March 9, 2017
The Social Democrats have today called for a complete separation of Church and State in a move to take religious influence from education, medical care and politics.
Speaking during the debate in the Dáil this morning on the discovery of children’s bodies in Tuam, Catherine Murphy TD, joint-leader of the Social Democrats said “it is time for us once and for all to address the need for a total separation of Church and State.”
Catherine Murphy went on to say:
“We have got to take the Church from our schools, from our hospitals and medical care, and from our politics. It is unacceptable that children are regularly discriminated against in our education system based on religion, it is unacceptable that religious orders can hold any influence over medical institutions and the healthcare provided, particularly to women, and it is unacceptable that the Dáil opens up every day with a prayer that is not representative of all elected members or citizens; and it is unacceptable that our national broadcaster, funded by the State, subjects citizens of all faiths and none to the angelus bells twice daily.”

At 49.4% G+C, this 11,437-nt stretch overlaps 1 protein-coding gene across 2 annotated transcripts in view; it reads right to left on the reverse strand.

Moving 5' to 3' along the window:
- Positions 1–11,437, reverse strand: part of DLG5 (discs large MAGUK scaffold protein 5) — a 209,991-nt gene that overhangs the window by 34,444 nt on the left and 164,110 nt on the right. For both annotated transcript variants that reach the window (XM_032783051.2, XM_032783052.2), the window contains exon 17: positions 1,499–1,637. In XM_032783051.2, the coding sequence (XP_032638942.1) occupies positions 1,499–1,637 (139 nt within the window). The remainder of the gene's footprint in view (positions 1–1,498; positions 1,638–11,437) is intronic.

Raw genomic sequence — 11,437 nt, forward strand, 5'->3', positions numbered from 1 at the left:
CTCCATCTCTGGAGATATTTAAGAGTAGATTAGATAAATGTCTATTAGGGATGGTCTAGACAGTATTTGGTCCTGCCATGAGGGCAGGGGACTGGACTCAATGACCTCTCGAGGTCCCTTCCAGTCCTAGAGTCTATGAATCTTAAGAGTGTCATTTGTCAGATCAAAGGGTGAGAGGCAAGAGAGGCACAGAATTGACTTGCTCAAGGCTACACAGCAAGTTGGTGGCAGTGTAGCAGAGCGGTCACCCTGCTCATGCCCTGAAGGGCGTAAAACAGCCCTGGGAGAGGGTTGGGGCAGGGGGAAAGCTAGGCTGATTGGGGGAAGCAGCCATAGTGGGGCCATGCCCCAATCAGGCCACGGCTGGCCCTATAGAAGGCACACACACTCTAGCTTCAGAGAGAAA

She said these were “relics of a bygone era” and that “if Tuam has shown us anything it is that the State must take responsibility for its citizens and that the Church has no legitimacy in the healthcare, education or politics governing our citizens.”